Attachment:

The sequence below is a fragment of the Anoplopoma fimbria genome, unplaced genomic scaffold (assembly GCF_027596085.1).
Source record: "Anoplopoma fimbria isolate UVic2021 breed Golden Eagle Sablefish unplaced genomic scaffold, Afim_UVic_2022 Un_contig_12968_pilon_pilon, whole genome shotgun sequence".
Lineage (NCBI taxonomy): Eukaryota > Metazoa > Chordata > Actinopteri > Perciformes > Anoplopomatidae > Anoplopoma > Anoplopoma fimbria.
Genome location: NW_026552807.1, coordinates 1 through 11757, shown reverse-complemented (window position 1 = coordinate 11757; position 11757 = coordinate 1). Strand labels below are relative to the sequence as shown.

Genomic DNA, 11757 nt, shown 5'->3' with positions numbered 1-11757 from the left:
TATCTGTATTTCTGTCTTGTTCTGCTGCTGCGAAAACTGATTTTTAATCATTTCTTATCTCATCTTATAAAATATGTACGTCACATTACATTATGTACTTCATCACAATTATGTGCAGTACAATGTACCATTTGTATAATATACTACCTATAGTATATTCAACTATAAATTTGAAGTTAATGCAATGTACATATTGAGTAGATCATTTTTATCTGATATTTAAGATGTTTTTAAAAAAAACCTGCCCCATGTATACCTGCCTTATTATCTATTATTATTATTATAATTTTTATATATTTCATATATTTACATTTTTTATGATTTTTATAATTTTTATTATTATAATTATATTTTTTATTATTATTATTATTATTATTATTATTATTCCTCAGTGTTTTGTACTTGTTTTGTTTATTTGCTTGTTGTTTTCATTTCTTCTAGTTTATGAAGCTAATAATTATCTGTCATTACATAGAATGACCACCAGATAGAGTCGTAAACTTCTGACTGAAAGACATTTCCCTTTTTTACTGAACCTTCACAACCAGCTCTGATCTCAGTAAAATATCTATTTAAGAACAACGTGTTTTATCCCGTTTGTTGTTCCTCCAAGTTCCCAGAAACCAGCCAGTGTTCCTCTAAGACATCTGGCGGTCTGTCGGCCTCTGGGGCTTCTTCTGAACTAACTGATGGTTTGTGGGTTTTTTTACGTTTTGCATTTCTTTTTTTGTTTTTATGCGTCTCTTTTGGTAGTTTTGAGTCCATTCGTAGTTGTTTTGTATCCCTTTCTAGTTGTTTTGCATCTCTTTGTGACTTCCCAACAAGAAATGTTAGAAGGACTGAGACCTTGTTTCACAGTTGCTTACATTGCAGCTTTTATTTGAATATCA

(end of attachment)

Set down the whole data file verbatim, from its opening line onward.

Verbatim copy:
The sequence below is a fragment of the Anoplopoma fimbria genome, unplaced genomic scaffold (assembly GCF_027596085.1).
Source record: "Anoplopoma fimbria isolate UVic2021 breed Golden Eagle Sablefish unplaced genomic scaffold, Afim_UVic_2022 Un_contig_12968_pilon_pilon, whole genome shotgun sequence".
Lineage (NCBI taxonomy): Eukaryota > Metazoa > Chordata > Actinopteri > Perciformes > Anoplopomatidae > Anoplopoma > Anoplopoma fimbria.
Genome location: NW_026552807.1, coordinates 1 through 11757, shown reverse-complemented (window position 1 = coordinate 11757; position 11757 = coordinate 1). Strand labels below are relative to the sequence as shown.

Genomic DNA, 11757 nt, shown 5'->3' with positions numbered 1-11757 from the left:
TATCTGTATTTCTGTCTTGTTCTGCTGCTGCGAAAACTGATTTTTAATCATTTCTTATCTCATCTTATAAAATATGTACGTCACATTACATTATGTACTTCATCACAATTATGTGCAGTACAATGTACCATTTGTATAATATACTACCTATAGTATATTCAACTATAAATTTGAAGTTAATGCAATGTACATATTGAGTAGATCATTTTTATCTGATATTTAAGATGTTTTTAAAAAAAACCTGCCCCATGTATACCTGCCTTATTATCTATTATTATTATTATAATTTTTATATATTTCATATATTTACATTTTTTATGATTTTTATAATTTTTATTATTATAATTATATTTTTTATTATTATTATTATTATTATTATTATTATTCCTCAGTGTTTTGTACTTGTTTTGTTTATTTGCTTGTTGTTTTCATTTCTTCTAGTTTATGAAGCTAATAATTATCTGTCATTACATAGAATGACCACCAGATAGAGTCGTAAACTTCTGACTGAAAGACATTTCCCTTTTTTACTGAACCTTCACAACCAGCTCTGATCTCAGTAAAATATCTATTTAAGAACAACGTGTTTTATCCCGTTTGTTGTTCCTCCAAGTTCCCAGAAACCAGCCAGTGTTCCTCTAAGACATCTGGCGGTCTGTCGGCCTCTGGGGCTTCTTCTGAACTAACTGATGGTTTGTGGGTTTTTTTACGTTTTGCATTTCTTTTTTTGTTTTTATGCGTCTCTTTTGGTAGTTTTGAGTCCATTCGTAGTTGTTTTGTATCCCTTTCTAGTTGTTTTGCATCTCTTTGTGACTTCCCAACAAGAAATGTTAGAAGGACTGAGACCTTGTTTCACAGTTGCTTACATTGCAGCTTTTATTTGAATATCA